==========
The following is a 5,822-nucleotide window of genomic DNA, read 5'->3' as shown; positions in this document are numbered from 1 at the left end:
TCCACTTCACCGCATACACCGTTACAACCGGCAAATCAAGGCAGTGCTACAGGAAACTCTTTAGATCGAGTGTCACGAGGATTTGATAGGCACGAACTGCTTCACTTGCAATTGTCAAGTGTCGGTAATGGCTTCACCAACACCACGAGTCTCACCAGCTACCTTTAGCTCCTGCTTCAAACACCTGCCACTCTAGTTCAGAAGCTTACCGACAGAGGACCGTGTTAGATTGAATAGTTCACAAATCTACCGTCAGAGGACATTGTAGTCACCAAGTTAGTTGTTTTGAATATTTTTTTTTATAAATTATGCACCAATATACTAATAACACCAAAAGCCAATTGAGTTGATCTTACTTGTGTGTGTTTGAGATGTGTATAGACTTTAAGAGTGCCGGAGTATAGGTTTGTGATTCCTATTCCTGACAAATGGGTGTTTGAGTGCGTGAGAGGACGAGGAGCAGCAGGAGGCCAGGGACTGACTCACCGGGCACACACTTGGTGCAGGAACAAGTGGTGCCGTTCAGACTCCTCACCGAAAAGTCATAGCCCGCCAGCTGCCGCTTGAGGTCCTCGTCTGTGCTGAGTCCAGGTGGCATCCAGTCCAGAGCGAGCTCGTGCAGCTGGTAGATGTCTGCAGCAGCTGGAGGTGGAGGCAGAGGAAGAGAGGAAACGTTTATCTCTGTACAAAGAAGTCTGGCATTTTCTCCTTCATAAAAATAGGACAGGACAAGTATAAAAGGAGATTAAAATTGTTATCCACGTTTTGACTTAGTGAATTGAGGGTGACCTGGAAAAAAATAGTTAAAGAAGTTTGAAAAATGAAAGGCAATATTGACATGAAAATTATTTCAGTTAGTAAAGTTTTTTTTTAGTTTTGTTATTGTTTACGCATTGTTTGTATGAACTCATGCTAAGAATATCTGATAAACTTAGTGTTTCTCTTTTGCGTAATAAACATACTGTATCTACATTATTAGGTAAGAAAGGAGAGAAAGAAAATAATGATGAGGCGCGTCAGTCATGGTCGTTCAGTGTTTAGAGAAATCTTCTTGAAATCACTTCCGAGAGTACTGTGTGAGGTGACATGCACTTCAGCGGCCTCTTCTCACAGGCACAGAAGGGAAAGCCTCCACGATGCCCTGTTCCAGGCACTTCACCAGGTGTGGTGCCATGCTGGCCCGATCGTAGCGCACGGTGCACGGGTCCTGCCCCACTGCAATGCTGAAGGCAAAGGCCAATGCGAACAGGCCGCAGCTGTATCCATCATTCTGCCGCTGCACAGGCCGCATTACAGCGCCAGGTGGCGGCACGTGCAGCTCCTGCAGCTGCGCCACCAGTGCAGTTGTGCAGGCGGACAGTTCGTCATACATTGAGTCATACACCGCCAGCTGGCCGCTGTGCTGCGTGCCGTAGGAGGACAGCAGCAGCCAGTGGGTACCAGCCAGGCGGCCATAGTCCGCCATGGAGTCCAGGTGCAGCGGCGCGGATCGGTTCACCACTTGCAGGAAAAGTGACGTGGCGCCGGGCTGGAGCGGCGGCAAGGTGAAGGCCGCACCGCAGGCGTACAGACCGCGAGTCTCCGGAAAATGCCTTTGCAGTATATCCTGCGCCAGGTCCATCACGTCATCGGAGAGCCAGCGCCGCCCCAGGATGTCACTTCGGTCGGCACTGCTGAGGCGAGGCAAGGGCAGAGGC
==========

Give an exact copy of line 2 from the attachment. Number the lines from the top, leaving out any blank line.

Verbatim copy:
TCCACTTCACCGCATACACCGTTACAACCGGCAAATCAAGGCAGTGCTACAGGAAACTCTTTAGATCGAGTGTCACGAGGATTTGATAGGCACGAACTGCTTCACTTGCAATTGTCAAGTGTCGGTAATGGCTTCACCAACACCACGAGTCTCACCAGCTACCTTTAGCTCCTGCTTCAAACACCTGCCACTCTAGTTCAGAAGCTTACCGACAGAGGACCGTGTTAGATTGAATAGTTCACAAATCTACCGTCAGAGGACATTGTAGTCACCAAGTTAGTTGTTTTGAATATTTTTTTTTATAAATTATGCACCAATATACTAATAACACCAAAAGCCAATTGAGTTGATCTTACTTGTGTGTGTTTGAGATGTGTATAGACTTTAAGAGTGCCGGAGTATAGGTTTGTGATTCCTATTCCTGACAAATGGGTGTTTGAGTGCGTGAGAGGACGAGGAGCAGCAGGAGGCCAGGGACTGACTCACCGGGCACACACTTGGTGCAGGAACAAGTGGTGCCGTTCAGACTCCTCACCGAAAAGTCATAGCCCGCCAGCTGCCGCTTGAGGTCCTCGTCTGTGCTGAGTCCAGGTGGCATCCAGTCCAGAGCGAGCTCGTGCAGCTGGTAGATGTCTGCAGCAGCTGGAGGTGGAGGCAGAGGAAGAGAGGAAACGTTTATCTCTGTACAAAGAAGTCTGGCATTTTCTCCTTCATAAAAATAGGACAGGACAAGTATAAAAGGAGATTAAAATTGTTATCCACGTTTTGACTTAGTGAATTGAGGGTGACCTGGAAAAAAATAGTTAAAGAAGTTTGAAAAATGAAAGGCAATATTGACATGAAAATTATTTCAGTTAGTAAAGTTTTTTTTTAGTTTTGTTATTGTTTACGCATTGTTTGTATGAACTCATGCTAAGAATATCTGATAAACTTAGTGTTTCTCTTTTGCGTAATAAACATACTGTATCTACATTATTAGGTAAGAAAGGAGAGAAAGAAAATAATGATGAGGCGCGTCAGTCATGGTCGTTCAGTGTTTAGAGAAATCTTCTTGAAATCACTTCCGAGAGTACTGTGTGAGGTGACATGCACTTCAGCGGCCTCTTCTCACAGGCACAGAAGGGAAAGCCTCCACGATGCCCTGTTCCAGGCACTTCACCAGGTGTGGTGCCATGCTGGCCCGATCGTAGCGCACGGTGCACGGGTCCTGCCCCACTGCAATGCTGAAGGCAAAGGCCAATGCGAACAGGCCGCAGCTGTATCCATCATTCTGCCGCTGCACAGGCCGCATTACAGCGCCAGGTGGCGGCACGTGCAGCTCCTGCAGCTGCGCCACCAGTGCAGTTGTGCAGGCGGACAGTTCGTCATACATTGAGTCATACACCGCCAGCTGGCCGCTGTGCTGCGTGCCGTAGGAGGACAGCAGCAGCCAGTGGGTACCAGCCAGGCGGCCATAGTCCGCCATGGAGTCCAGGTGCAGCGGCGCGGATCGGTTCACCACTTGCAGGAAAAGTGACGTGGCGCCGGGCTGGAGCGGCGGCAAGGTGAAGGCCGCACCGCAGGCGTACAGACCGCGAGTCTCCGGAAAATGCCTTTGCAGTATATCCTGCGCCAGGTCCATCACGTCATCGGAGAGCCAGCGCCGCCCCAGGATGTCACTTCGGTCGGCACTGCTGAGGCGAGGCAAGGGCAGAGGC